Since 1969 there have been some regulatory attempts to stop gas flaring in Niger Delta communities. Most recently, the Petroleum Industry Act (PIA, 2021) required that oil companies licensed and leased to explore for oil should submit a viable feasibility study for the use of associated gas within five years of commencing operations. This did not prevent gas flaring before the feasibility study was prepared, nor did it impose penalties for gas flaring before and after the study was submitted. This invariably meant oil companies were allowed to flare gas for five years without penalties.

The Associated Gas Re-Injection Act (AGRA) gives the Petroleum Secretary the ability to authorize gas flaring if he deems that re-injection or use of the gas is not feasible. This left the door open for oil companies to corruptly obtain permits and licenses for gas flaring.

The Associated Gas Re-Injection (Continued Flaring of Gas) Regulations (AGRA Regulations) allowed gas flaring under certain conditions and mandated absurdly low fines that made it more economically viable for oil companies to flare associated gas rather than reinject or re-inject it use it. These conditions, or exceptions, automatically exempted about 86 of 155 possible oil fields owned by multinational oil companies from regulations or penalties. The AGRA regulations had no impact on the cessation of flaring and the use or reinjection of gas.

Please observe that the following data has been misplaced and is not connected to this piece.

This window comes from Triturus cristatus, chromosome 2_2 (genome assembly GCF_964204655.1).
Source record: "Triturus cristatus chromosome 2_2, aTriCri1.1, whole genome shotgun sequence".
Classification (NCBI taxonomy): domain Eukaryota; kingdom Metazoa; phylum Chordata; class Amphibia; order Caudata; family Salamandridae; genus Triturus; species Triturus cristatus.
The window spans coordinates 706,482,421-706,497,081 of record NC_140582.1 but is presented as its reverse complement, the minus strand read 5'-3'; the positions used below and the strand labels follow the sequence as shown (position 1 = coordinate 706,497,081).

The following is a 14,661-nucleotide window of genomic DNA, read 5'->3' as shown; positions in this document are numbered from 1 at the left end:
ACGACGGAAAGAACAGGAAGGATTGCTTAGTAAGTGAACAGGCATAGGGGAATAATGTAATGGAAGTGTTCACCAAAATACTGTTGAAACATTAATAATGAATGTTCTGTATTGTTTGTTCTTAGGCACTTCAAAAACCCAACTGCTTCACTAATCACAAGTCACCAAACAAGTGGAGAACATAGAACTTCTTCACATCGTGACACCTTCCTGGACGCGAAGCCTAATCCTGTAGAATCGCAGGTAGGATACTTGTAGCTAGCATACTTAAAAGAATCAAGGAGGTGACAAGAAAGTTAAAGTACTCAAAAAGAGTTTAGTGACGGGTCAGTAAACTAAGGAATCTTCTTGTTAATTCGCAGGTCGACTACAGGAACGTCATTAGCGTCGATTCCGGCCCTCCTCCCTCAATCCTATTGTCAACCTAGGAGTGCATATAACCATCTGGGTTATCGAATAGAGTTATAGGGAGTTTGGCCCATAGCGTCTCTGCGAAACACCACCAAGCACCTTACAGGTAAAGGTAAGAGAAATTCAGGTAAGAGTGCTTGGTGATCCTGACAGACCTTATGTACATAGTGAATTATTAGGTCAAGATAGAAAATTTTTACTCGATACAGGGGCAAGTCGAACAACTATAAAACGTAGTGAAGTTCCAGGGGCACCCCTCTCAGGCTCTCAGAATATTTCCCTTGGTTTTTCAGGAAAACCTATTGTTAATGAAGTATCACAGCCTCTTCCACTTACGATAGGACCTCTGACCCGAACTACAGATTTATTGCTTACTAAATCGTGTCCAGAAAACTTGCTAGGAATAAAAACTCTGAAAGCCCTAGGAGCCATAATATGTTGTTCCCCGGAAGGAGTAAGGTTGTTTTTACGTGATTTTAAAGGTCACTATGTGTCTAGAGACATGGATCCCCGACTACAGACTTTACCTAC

Although the percentage of gas flared in Nigeria has been reported to have decreased since 2002, standing at 10 percent as of 2018, there have been reports of new gas flare facilities being constructed by oil companies such as Shell on oil fields in the Niger Delta since 2013.

Nigeria’s new National Gas Policy (NGP) aimed to end gas flaring by 2030. The associated regulation provides a legal framework to protect Niger Delta communities and the broader Nigerian environment from the harmful effects of gas flaring and climate change. It also has the potential to derive social and economic benefits from associated gas that would normally be flared and wasted in oil production. The rules authorize the federal government to appropriate all flare gas held by oil producing companies that own oil exploration licenses, leases and peripheral fields.